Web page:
Miri, dr. H. (Hossein)
Presence: Mo. / Tu. / Wed. / Thu. / Fr.
Building: Cubicus, room B205
Telephone: +31 (0)53 – 489 5555
Secretary: +31 (0)53 – 489 5279
Fax: +31 (0)53 – 489 2895
Personal website: Hmiri.webs.com
I am a Postdoctoral Research Scientist in Virtual Reality and Motion Capture at the University of Twente. Together with colleagues in HMI (Human Media Interaction technical laboratory) and PCRS (Psychology of Conflict, Risk and Safety research group) my current research project is concerned with developing a multi-modal virtual reality simulation environment for training good interpersonal sense-making in law-enforcement officers. We are building a unique tutoring platform and a realistic avatar interaction model, fusing together virtual reality, motion capture, and text/speech analysis, in order to model human reactions to cooperative and competitive behaviours, in conjunction with the presence and absence of nonverbal mimicry. We aim to use this immersive virtual environment to capture and manipulate verbal and non-verbal behaviours for experimental investigation of cooperation paradoxes in human interactions. The project is a collaboration between the University of Twente in Enschede, the Dutch National Police in the Netherlands, and the High Value Interrogation Group at the FBI in the USA.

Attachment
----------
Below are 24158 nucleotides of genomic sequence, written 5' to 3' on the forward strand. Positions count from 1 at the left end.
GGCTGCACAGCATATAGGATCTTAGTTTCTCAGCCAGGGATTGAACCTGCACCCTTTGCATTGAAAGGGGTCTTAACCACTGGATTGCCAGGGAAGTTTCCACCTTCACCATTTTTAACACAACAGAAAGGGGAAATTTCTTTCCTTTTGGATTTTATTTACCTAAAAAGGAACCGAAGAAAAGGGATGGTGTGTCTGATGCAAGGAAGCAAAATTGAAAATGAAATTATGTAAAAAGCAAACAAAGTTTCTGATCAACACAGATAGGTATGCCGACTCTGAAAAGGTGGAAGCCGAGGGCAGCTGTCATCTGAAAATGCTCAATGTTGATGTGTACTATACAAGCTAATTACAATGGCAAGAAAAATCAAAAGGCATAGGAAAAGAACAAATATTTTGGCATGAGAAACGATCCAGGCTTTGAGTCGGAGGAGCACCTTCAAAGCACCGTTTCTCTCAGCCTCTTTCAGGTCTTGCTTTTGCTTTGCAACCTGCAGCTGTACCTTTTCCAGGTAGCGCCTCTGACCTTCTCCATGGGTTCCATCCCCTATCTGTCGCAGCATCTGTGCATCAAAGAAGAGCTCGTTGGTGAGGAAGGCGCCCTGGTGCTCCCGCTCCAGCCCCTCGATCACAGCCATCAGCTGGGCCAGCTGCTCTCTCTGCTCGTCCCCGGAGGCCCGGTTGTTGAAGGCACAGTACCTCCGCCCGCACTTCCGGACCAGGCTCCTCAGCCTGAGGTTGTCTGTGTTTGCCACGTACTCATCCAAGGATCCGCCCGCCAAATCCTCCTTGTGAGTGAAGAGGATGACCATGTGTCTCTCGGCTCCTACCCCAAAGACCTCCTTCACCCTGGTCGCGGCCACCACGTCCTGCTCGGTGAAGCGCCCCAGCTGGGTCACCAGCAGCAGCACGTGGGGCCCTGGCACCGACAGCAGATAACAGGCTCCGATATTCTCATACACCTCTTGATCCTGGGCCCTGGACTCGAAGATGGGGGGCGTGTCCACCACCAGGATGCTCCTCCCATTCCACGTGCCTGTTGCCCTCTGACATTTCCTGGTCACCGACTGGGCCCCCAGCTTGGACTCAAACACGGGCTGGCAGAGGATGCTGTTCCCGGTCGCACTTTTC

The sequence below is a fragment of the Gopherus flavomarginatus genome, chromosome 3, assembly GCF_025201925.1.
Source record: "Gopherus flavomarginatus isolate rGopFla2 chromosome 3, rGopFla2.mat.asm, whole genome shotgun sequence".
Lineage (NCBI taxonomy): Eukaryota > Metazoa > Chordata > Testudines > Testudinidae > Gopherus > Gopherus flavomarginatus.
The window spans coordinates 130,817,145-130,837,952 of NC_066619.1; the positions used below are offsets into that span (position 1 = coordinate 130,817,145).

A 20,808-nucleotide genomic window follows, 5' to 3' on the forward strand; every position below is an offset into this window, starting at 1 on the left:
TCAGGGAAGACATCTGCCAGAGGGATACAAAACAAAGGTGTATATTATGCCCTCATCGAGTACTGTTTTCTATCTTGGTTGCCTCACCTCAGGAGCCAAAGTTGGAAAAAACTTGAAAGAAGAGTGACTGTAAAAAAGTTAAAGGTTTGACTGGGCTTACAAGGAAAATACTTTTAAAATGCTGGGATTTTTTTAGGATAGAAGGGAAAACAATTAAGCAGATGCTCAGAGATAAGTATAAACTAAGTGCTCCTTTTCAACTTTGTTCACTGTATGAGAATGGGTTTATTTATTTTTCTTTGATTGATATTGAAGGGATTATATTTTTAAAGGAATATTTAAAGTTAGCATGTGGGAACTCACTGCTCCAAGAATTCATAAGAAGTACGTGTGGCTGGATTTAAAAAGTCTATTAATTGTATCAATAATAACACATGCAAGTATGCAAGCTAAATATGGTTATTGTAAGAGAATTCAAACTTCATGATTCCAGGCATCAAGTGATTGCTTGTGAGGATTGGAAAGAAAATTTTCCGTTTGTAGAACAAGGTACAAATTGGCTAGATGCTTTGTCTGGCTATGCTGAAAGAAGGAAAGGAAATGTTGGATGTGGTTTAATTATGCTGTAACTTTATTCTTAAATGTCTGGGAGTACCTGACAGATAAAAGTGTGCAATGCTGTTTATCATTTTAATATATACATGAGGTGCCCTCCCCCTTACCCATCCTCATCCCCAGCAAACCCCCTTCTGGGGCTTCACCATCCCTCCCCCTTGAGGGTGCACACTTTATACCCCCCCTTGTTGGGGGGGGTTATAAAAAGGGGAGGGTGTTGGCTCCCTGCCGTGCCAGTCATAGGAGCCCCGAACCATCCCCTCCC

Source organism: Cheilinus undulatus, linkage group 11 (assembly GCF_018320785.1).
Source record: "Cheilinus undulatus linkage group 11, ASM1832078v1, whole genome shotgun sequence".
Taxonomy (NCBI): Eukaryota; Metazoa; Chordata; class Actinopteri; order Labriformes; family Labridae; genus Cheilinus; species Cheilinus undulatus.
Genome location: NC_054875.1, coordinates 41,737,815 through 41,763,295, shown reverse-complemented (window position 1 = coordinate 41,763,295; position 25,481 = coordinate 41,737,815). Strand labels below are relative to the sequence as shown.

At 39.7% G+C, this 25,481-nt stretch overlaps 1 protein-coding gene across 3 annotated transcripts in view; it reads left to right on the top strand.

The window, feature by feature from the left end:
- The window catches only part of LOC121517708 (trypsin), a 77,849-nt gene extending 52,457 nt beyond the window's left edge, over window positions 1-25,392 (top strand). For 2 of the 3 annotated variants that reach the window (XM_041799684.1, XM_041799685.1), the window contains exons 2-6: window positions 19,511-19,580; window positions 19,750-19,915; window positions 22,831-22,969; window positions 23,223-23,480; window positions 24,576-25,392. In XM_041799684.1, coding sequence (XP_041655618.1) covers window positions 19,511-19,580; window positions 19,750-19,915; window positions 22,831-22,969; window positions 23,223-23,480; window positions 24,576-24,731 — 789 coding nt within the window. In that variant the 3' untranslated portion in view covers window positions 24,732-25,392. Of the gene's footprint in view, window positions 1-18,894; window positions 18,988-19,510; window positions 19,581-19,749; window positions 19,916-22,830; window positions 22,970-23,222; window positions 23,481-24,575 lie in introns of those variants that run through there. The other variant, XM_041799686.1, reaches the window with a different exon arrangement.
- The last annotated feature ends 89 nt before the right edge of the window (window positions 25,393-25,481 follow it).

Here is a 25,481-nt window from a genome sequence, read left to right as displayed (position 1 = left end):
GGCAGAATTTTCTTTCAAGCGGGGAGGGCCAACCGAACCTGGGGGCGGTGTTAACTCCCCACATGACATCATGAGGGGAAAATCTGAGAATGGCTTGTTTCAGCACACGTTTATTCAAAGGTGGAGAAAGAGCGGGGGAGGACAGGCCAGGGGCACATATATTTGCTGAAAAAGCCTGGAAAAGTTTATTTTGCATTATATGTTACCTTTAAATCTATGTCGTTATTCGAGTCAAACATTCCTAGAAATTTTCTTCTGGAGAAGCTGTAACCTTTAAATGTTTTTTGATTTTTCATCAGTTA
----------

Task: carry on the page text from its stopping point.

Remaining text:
I come from a multitude of background competencies, including Electrical Engineering, Computer Science, my Ph.D. work in Cognitive Robotics and Artificial Intelligence, and recently my keen interest in Virtual reality and its application in Health and Education. I started my Higher Education studies nearly 18 years ago in my home country, Iran, and ever since, I have lived, worked, studied, researched, and taught in Cyprus, England, Germany, Portugal, and Iceland; prior to my re-location to the Netherlands. As an educator, academic, and research scientist, I enjoy pursuing a variety of research topics, provided they are approached from a technical perspective, while taking into consideration psychological and social factors. I firmly hold that science is a process, not really a position or a belief system, therefore new facts come along all the time and so we have to be learning and researching and working continuously. I also enjoy moving around the globe, as I believe working and teaching and conducting research in multi-cultural groups allows us to gain valuable insights into human nature and learn more about people from other ethnic groups. This way of life broadens our understanding of human behaviour, and so far I have had the privilege of living it!